Love Letters | Performing Arts Review | Chicago Reader

Love Letters 

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LOVE LETTERS, at Royal George Theatre Center. In a world where glitz sells, it's almost reassuring that audiences will pay top dollar for a show without spectacle, just two actors at a desk reciting other people's love letters and never looking at each other until the end.

But here it's not so noble. Here the spectacle is the husband-wife team of Robert Wagner and Jill St. John. Trailing clouds of glamour, they're the big-ticket equivalent of the helicopter in Miss Saigon. Fortunately A.R. Gurney's epistolary charmer puts their charisma to good use. In a lifelong exchange of letters between repressed patrician Andrew Makepeace Ladd III and heiress without a cause Melissa Gardner, Gurney meticulously chronicles lost opportunities and public triumphs. Andrew, a lawyer and senator, can risk being himself only in his letters to Melissa, to whom he suggests the passions he sacrificed along the way. A failed painter, Melissa is driven by booze, divorce, drugs, and despair to an early death. But sadly Gurney cops out at the end, allowing Melissa to hear Andrew pour out the love he was too genteel to confide when she was alive.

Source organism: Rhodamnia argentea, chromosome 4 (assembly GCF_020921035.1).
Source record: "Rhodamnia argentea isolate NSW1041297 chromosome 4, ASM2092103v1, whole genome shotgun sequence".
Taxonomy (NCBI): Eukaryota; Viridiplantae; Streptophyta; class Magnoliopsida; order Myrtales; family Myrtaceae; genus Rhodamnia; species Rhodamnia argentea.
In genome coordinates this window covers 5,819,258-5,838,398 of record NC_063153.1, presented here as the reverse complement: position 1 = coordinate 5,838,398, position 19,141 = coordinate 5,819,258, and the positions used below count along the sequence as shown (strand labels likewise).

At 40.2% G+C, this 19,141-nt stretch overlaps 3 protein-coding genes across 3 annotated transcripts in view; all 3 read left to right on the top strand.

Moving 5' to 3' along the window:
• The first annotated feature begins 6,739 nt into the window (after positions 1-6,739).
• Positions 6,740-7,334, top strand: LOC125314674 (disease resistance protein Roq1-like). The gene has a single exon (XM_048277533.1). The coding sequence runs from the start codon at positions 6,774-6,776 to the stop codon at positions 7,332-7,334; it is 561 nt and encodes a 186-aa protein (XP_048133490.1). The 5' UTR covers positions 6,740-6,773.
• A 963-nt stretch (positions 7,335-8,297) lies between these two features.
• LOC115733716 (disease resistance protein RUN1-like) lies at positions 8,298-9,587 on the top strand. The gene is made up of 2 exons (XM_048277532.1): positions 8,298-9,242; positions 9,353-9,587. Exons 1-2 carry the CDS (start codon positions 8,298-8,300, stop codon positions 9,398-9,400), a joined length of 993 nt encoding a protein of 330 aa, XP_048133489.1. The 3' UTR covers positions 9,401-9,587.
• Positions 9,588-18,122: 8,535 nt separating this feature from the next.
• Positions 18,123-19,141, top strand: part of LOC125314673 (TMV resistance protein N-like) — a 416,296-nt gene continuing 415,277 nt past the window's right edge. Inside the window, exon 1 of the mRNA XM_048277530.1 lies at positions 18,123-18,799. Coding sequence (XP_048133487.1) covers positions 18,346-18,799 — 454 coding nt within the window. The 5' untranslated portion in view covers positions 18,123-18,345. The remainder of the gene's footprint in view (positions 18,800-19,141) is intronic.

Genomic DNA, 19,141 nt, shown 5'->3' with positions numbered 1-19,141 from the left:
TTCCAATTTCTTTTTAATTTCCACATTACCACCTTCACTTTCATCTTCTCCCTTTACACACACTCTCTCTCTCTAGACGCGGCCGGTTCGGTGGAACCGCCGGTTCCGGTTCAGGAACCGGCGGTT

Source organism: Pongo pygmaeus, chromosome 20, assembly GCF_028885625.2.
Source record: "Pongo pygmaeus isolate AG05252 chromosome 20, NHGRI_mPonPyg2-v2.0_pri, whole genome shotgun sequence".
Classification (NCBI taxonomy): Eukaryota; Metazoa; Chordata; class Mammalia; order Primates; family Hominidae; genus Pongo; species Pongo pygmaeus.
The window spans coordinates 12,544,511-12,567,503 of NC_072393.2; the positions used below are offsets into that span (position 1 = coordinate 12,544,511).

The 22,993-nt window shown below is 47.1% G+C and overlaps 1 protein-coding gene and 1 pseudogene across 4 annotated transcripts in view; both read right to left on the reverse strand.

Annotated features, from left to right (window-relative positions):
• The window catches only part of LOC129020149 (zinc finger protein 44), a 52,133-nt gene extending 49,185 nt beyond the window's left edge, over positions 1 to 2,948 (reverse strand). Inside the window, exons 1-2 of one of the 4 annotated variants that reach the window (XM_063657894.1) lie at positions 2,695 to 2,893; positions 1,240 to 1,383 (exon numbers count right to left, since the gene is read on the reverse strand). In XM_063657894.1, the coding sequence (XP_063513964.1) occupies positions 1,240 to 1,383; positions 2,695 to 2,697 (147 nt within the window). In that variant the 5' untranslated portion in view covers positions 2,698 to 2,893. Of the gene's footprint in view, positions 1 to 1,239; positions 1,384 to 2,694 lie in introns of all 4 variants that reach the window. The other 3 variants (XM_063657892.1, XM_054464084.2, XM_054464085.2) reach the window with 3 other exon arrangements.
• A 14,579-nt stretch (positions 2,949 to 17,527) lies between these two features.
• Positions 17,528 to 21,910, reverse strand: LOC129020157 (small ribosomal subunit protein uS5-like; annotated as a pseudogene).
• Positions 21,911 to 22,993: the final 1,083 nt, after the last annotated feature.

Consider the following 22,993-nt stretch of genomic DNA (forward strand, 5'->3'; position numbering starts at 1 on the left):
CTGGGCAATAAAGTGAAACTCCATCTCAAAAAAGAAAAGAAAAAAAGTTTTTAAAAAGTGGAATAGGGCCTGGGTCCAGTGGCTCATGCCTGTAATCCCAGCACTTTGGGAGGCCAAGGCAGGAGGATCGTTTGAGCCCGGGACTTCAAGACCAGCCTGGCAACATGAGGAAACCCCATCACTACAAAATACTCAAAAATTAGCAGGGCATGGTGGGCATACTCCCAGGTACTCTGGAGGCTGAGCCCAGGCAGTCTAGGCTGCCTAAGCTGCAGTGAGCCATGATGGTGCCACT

The material is all but actor-proof, and Wagner and St. John add their grace notes: St. John strongly conveys Melissa's slow descent, and as if resisting his character, Wagner overreacts until the end. Intentionally or not, he could be on to something: Andrew's curse is his willful cluelessness.

--Lawrence Bommer

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